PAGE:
A NOAA graphic shows the impacts of nutrient loading by highlightig oxygen-starved dead zones in red. A task force hopes to shrink the dead zone significantly by 2035.

Staff Report

FRISCO — In a classic example of government double-speak, the EPA announced this week that Mississippi River Basin states want to speed the reduction of nutrients that cause a huge Gulf of Mexico dead zone, but that they’re pushing back their target date for a cleanup by 20 years. Continue reading

Environment: Report spotlights arsenic pollution

Millions of Americans at risk of exposure

Arsenic

Arsenic pollution is widespread across the U.S.

Staff Report

FRISCO — According to scientists, arsenic in groundwater continues to be a major public health threat across the U.S. As many as 8 million people may be at risk of exposure to the toxic substance, mainly because of the lack of any regulations, homeowner inaction and inadequate mitigation measures.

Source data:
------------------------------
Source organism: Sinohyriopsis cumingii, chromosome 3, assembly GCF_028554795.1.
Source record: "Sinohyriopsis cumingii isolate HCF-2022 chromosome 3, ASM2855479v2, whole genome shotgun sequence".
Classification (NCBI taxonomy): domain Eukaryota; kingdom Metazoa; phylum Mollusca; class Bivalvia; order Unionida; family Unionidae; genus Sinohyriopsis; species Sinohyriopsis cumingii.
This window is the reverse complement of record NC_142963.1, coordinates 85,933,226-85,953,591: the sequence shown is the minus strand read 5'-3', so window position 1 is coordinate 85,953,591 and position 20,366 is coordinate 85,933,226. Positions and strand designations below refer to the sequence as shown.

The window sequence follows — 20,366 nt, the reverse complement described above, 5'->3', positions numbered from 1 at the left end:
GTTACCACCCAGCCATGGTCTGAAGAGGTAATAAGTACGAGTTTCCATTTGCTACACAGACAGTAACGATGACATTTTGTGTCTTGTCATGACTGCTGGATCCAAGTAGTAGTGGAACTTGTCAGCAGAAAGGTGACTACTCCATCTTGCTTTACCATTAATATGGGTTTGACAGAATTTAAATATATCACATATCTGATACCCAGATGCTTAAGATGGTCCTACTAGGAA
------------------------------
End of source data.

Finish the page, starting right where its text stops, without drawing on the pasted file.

A new report focusing on arsenic contamination wells also helps explain  the geologic mechanisms causing arsenic contamination and come as other studies show that even low doses of arsenic may reduce IQ in children, in addition to well documented risks of heart disease, cancer and reduced lung function. The reports comprise a special section in the journal Science of the Total Environment. Continue reading

Feds reject Oregon’s coastal pollution control plan

Coho salmon (by Timothy Knepp USFWS).

Coho salmon (by Timothy Knepp USFWS).

Logging, erosion from forest roads still seen as threat to salmon

Staff Report

FRISCO — Oregon still isn’t doing enough to protect salmon streams from forest runoff, the EPA and the National Oceanic and Atmospheric Administration said last, explaining their decision to reject a state water quality program.

At issue is Oregon’s coastal nonpoint pollution control program, required of all coastal states. The federal agencies say Oregon’s version doesn’t do enough to reduce impacts from logging and runoff from forest roads built before 1971. Nonpoint source pollution refers to pollution from diffuse sources including natural runoff that picks up and carries pollution into rivers, wetlands and coastal waters. Continue reading